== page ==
Burlington Health, ranked by regulators last year as one of the state’s worst nursing homes, did some things right: It eventually tested all residents and staff members and isolated positive cases. It moved out a floor of healthy patients. Administrators updated families on Zoom conference calls, initially twice a day, an unusual level of transparency. A nearby nursing home, rated one of the state’s better facilities, had a higher death toll.

Still, 11 Burlington residents died after contracting Covid-19, the disease caused by the virus. Relatives said they saw lapses in the home’s infection-control practices. The facility was pilloried in the press. In this lakeside community of about 43,000, people shouted “Murderers!” as they drove past. Families of three residents who died said they hoped to sue.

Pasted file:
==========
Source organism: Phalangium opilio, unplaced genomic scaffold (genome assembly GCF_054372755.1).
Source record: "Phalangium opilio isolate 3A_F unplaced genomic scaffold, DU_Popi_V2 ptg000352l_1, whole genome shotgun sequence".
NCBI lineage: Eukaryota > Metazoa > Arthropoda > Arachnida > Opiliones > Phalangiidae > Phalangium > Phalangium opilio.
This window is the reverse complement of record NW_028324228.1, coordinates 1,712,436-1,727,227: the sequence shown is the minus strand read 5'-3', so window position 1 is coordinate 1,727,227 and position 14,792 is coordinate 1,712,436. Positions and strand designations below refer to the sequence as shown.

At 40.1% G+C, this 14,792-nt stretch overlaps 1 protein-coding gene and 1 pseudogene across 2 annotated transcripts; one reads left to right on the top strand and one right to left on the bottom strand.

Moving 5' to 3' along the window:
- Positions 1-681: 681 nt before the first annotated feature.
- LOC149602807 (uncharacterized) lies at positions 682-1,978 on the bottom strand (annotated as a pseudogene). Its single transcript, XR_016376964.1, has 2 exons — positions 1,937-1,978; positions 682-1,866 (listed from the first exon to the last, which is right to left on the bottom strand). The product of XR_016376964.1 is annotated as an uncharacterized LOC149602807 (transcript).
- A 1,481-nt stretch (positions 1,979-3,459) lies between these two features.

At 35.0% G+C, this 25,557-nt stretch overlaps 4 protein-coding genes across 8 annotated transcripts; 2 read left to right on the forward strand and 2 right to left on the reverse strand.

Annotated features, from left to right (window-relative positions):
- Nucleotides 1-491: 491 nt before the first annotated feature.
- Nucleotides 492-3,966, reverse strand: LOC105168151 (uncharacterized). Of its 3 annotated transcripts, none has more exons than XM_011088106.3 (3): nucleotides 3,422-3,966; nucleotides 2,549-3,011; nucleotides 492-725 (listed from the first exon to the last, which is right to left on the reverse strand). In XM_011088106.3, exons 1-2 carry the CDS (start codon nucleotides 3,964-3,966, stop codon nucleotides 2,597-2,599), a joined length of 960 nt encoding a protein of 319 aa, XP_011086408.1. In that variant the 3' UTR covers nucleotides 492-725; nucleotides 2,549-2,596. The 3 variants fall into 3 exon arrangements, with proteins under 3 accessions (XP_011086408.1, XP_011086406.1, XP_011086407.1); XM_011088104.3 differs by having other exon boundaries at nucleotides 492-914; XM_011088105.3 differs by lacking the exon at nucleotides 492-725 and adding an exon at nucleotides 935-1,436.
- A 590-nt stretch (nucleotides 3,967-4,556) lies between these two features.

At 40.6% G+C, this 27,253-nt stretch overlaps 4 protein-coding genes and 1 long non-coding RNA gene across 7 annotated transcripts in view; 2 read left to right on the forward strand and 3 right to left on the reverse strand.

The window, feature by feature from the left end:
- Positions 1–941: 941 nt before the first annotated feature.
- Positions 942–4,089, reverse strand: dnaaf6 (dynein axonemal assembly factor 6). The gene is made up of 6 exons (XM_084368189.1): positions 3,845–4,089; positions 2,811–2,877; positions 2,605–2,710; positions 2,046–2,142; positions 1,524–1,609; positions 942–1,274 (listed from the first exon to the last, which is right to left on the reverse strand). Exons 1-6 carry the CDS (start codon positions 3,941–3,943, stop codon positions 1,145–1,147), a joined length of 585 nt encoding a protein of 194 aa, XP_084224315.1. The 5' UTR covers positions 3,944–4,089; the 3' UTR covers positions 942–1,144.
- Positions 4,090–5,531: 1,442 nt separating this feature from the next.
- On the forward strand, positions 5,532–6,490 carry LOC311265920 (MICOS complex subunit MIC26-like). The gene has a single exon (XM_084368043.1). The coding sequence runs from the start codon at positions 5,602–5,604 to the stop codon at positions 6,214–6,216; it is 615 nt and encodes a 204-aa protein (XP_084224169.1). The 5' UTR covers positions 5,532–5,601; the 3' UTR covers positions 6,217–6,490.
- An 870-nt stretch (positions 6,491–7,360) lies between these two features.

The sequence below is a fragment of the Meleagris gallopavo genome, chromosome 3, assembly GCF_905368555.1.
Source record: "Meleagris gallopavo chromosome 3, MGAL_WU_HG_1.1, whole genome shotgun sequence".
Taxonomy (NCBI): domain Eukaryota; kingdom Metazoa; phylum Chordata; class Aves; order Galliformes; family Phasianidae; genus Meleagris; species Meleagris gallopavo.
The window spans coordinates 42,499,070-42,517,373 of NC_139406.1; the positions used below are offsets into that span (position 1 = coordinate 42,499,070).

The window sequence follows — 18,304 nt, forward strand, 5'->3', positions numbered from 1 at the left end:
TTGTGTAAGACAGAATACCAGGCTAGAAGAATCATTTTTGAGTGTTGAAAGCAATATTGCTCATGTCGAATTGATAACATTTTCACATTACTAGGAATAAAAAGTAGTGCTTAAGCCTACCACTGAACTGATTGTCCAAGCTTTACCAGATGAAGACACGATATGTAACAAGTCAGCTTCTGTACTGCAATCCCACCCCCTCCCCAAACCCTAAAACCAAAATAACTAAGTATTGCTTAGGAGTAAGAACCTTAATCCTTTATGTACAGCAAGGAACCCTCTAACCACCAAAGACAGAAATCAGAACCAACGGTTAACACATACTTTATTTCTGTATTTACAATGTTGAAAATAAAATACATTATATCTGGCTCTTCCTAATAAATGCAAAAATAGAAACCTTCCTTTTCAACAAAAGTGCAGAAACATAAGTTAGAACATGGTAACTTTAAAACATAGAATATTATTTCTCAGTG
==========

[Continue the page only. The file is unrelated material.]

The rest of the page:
“Covid didn’t kill her; neglect did,” said John Reynolds, the son-in-law of a resident who had the disease yet died from a urinary tract infection that spread throughout her body. He said the family had told the home repeatedly about her history of such infections. He and his wife have since talked to state investigators about what happened, he said.